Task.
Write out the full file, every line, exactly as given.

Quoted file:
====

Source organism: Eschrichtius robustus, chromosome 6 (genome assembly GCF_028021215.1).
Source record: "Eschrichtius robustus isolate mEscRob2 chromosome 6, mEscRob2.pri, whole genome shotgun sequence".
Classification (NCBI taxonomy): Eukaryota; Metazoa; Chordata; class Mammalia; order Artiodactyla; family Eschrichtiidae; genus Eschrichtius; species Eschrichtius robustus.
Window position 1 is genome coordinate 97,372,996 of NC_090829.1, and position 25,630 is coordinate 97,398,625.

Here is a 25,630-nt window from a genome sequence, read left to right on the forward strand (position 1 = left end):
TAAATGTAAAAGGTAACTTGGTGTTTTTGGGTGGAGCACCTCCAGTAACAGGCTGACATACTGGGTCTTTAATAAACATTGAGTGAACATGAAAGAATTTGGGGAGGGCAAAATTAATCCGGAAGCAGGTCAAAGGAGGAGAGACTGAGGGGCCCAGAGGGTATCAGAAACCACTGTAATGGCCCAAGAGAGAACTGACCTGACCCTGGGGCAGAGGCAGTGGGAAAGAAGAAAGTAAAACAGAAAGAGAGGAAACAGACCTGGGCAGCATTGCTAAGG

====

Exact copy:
Source organism: Eschrichtius robustus, chromosome 6 (genome assembly GCF_028021215.1).
Source record: "Eschrichtius robustus isolate mEscRob2 chromosome 6, mEscRob2.pri, whole genome shotgun sequence".
Classification (NCBI taxonomy): Eukaryota; Metazoa; Chordata; class Mammalia; order Artiodactyla; family Eschrichtiidae; genus Eschrichtius; species Eschrichtius robustus.
Window position 1 is genome coordinate 97,372,996 of NC_090829.1, and position 25,630 is coordinate 97,398,625.

Here is a 25,630-nt window from a genome sequence, read left to right on the forward strand (position 1 = left end):
TAAATGTAAAAGGTAACTTGGTGTTTTTGGGTGGAGCACCTCCAGTAACAGGCTGACATACTGGGTCTTTAATAAACATTGAGTGAACATGAAAGAATTTGGGGAGGGCAAAATTAATCCGGAAGCAGGTCAAAGGAGGAGAGACTGAGGGGCCCAGAGGGTATCAGAAACCACTGTAATGGCCCAAGAGAGAACTGACCTGACCCTGGGGCAGAGGCAGTGGGAAAGAAGAAAGTAAAACAGAAAGAGAGGAAACAGACCTGGGCAGCATTGCTAAGG